What Is Proximal Parenting?

Mother Trying to Take Her Child Home from The Playground.

Proximal parenting, on the other hand, involves close body contact. The proximal parenting style originated in rural, low-educated farming families. While the father left for work, the mother worked at home while carrying the baby in an infant sling. 

Like the word ‘proximity,’ the proximal parenting style includes a significant amount of mother and baby being close together. In this parenting style, the mother is seldom apart from the baby. 

Key Characteristics of Proximal Parenting

Asian woman and boy playing and walking around the park together.

Common characteristics of proximal parenting include:

  • Close physical contact between caregiver and infant’s body
  • Mother as the primary caregiver
  • Infant massage
  • Breastfeeding for an extended period
  • Co-sleeping
  • Holding or sitting with a child on the lap or within proximity (within arm’s reach)

Pros and Cons of Proximal Parenting

A mother gives her child a drink of water in a fresh green park.

Proponents of proximal parenting state that the baby’s closeness to the mother supports the infant’s early development. Being close to the baby enables the mother to be attuned to the baby’s needs. This can create a sense of calm and self-regulation. 

Proximal parenting also impacts the child’s emotional development. This closeness enables the mom to perceive the baby’s needs faster and increases communication in the parent-child interaction. 

Some believe that proximal parenting creates more self-aware children. Children feel safe and secure with their mother nearby and therefore can self-regulate and have increased self-recognition.  

The baby’s proximity to the mother’s body heat can also impact the baby’s health. The mother can help the baby regulate temperature, thus reducing stress and reducing illness. Proponents of proximal parenting feel it helps children to be more physically healthy. 

Opponents of proximal parenting believe that it is too restrictive and impedes a child’s ability to explore. Instead of creating independent children, this closeness might create dependent children who may struggle in early childhood education when separated from their mothers. 

The prolonged attachment to the mother decreases the child’s ability to form other attachments, thus impacting development. There are concerns that proximal parenting can lead to helicopter parenting, a type of over-parenting. Helicopter parenting involves the mother constantly hovering near the child, impeding curiosity and growth.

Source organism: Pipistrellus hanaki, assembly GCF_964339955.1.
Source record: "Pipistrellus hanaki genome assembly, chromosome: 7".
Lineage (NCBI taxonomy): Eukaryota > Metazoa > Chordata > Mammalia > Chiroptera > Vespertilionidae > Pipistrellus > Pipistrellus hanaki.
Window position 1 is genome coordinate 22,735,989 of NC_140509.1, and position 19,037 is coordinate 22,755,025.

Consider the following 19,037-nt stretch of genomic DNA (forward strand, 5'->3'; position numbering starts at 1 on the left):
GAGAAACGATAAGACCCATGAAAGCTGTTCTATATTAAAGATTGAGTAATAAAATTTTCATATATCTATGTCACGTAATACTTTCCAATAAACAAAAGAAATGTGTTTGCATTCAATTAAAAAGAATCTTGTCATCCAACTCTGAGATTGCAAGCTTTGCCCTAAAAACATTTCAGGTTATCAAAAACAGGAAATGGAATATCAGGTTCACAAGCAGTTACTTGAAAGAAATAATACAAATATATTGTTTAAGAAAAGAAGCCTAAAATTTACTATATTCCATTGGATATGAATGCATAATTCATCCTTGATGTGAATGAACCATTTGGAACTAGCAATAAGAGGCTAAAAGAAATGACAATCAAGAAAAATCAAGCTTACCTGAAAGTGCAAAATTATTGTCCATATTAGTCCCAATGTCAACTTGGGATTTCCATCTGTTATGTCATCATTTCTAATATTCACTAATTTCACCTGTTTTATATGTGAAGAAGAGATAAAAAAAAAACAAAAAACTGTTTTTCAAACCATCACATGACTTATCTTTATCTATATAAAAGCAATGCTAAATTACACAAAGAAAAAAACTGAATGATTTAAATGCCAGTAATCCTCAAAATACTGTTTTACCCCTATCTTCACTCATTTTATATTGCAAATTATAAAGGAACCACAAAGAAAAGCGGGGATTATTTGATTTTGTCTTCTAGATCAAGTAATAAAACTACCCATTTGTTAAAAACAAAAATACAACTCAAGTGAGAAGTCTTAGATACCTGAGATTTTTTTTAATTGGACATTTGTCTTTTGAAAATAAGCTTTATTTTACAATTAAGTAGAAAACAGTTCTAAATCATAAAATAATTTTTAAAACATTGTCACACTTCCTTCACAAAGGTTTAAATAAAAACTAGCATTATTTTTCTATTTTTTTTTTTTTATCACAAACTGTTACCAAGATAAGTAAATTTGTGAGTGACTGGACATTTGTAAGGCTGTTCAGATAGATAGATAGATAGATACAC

How to Determine Which Parenting Approach Is Right for Your Child

Happy father and son playing basketball on the court.

There are so many different types of parenting approaches that it can feel overwhelming to decide which is best for your family. Many approaches to parenting align with the top four types of parenting styles: authoritative, permissive, neglectful, and authoritarian.

Out of the four main parenting styles, child psychologists endorse the authoritative parenting style as the best outcome for child development and children’s behavior

The proximal and distal parenting styles both have strengths for producing a developmentally healthy child. You must decide what parenting approach fits best for your family. Some things to consider include:

  • Your child’s personality
  • Your personality
  • Your family’s values

Understanding the differences between proximal and distal parenting can help you make a better-informed decision about what is best for your family. 

Combining Approaches

If proximal and distal parenting styles feel uncomfortable in your family, consider a combination of both. Some suggest a mixture of both parenting styles, giving children distance at times and proximity at others. 

Children need consistency. It’s regulating to know what to expect. And children also need some flexibility. Parenting styles don’t have to be rigid. Take cues from your child, their development, and your family values to decide which parts of each approach you like and would like to incorporate into your family. 

References

  1. Keller, H., Borke, J., Staufenbiel, T., Yovsi, R. D., Abels, M., Papaligoura, Z., Jensen, H., Lohaus, A., Chaudhary, N., Lo, W., & Su, Y. (2009). Distal and proximal parenting as alternative parenting strategies during infants’ early months of life: A cross-cultural study. International Journal of Behavioral Development, 33(5), 412–420. https://doi.org/10.1177/0165025409338441
  2. Farroni, T., Csibra, G., Simion, F., & Johnson, M. H. (2002). Eye contact detection in humans from birth. Proceedings of the National Academy of Sciences, 99(14), 9602–9605. https://doi.org/10.1073/pnas.152159999
  3. Peláez-Nogueras, M., Gewirtz, J. L., Field, T., Cigales, M., Malphurs, J., Clasky, S., & Sanchez, A. (1996). Infants’ preference for touch stimulation in face-to-face interactions. Journal of Applied Developmental Psychology, 17(2), 199–213. https://doi.org/10.1016/s0193-3973(96)90025-8
Distal and Proximal Parenting: Understanding the Difference